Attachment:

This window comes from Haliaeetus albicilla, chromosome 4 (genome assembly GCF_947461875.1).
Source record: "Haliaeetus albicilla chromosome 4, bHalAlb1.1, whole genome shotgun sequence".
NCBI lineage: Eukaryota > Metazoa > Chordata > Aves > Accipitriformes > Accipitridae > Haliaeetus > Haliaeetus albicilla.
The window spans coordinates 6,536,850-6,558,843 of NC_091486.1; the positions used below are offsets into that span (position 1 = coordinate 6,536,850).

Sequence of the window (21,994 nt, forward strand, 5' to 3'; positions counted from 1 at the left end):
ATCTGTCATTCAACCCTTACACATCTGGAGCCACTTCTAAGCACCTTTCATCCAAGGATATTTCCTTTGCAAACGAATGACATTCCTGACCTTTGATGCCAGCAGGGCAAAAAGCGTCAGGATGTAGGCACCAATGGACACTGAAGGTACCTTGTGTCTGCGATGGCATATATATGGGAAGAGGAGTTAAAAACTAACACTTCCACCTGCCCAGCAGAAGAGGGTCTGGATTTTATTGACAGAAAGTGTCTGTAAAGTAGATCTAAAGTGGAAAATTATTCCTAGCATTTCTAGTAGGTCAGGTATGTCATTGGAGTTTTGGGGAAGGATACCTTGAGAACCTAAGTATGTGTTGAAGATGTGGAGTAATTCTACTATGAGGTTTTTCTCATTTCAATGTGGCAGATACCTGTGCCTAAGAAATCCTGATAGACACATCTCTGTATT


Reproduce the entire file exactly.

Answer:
This window comes from Haliaeetus albicilla, chromosome 4 (genome assembly GCF_947461875.1).
Source record: "Haliaeetus albicilla chromosome 4, bHalAlb1.1, whole genome shotgun sequence".
NCBI lineage: Eukaryota > Metazoa > Chordata > Aves > Accipitriformes > Accipitridae > Haliaeetus > Haliaeetus albicilla.
The window spans coordinates 6,536,850-6,558,843 of NC_091486.1; the positions used below are offsets into that span (position 1 = coordinate 6,536,850).

Sequence of the window (21,994 nt, forward strand, 5' to 3'; positions counted from 1 at the left end):
ATCTGTCATTCAACCCTTACACATCTGGAGCCACTTCTAAGCACCTTTCATCCAAGGATATTTCCTTTGCAAACGAATGACATTCCTGACCTTTGATGCCAGCAGGGCAAAAAGCGTCAGGATGTAGGCACCAATGGACACTGAAGGTACCTTGTGTCTGCGATGGCATATATATGGGAAGAGGAGTTAAAAACTAACACTTCCACCTGCCCAGCAGAAGAGGGTCTGGATTTTATTGACAGAAAGTGTCTGTAAAGTAGATCTAAAGTGGAAAATTATTCCTAGCATTTCTAGTAGGTCAGGTATGTCATTGGAGTTTTGGGGAAGGATACCTTGAGAACCTAAGTATGTGTTGAAGATGTGGAGTAATTCTACTATGAGGTTTTTCTCATTTCAATGTGGCAGATACCTGTGCCTAAGAAATCCTGATAGACACATCTCTGTATT